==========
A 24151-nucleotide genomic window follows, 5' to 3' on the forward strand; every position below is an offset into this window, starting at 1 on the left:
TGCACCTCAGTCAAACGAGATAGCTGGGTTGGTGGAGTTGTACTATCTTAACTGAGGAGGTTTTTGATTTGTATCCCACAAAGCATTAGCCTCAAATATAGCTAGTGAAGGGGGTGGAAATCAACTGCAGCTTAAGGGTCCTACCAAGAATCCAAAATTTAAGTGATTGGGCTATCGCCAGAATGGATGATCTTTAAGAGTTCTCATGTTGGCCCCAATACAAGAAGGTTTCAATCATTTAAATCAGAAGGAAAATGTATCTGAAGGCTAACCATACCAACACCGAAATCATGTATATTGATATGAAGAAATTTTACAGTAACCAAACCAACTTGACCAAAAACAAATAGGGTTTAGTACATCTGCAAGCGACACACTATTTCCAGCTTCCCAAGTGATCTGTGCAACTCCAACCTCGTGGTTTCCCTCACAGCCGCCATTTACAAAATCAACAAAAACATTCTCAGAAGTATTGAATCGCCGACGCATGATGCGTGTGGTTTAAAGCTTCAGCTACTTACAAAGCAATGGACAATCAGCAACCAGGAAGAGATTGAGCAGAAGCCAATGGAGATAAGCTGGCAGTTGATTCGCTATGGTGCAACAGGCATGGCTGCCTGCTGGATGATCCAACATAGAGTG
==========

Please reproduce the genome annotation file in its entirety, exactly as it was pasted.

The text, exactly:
A 24151-nucleotide genomic window follows, 5' to 3' on the forward strand; every position below is an offset into this window, starting at 1 on the left:
TGCACCTCAGTCAAACGAGATAGCTGGGTTGGTGGAGTTGTACTATCTTAACTGAGGAGGTTTTTGATTTGTATCCCACAAAGCATTAGCCTCAAATATAGCTAGTGAAGGGGGTGGAAATCAACTGCAGCTTAAGGGTCCTACCAAGAATCCAAAATTTAAGTGATTGGGCTATCGCCAGAATGGATGATCTTTAAGAGTTCTCATGTTGGCCCCAATACAAGAAGGTTTCAATCATTTAAATCAGAAGGAAAATGTATCTGAAGGCTAACCATACCAACACCGAAATCATGTATATTGATATGAAGAAATTTTACAGTAACCAAACCAACTTGACCAAAAACAAATAGGGTTTAGTACATCTGCAAGCGACACACTATTTCCAGCTTCCCAAGTGATCTGTGCAACTCCAACCTCGTGGTTTCCCTCACAGCCGCCATTTACAAAATCAACAAAAACATTCTCAGAAGTATTGAATCGCCGACGCATGATGCGTGTGGTTTAAAGCTTCAGCTACTTACAAAGCAATGGACAATCAGCAACCAGGAAGAGATTGAGCAGAAGCCAATGGAGATAAGCTGGCAGTTGATTCGCTATGGTGCAACAGGCATGGCTGCCTGCTGGATGATCCAACATAGAGTG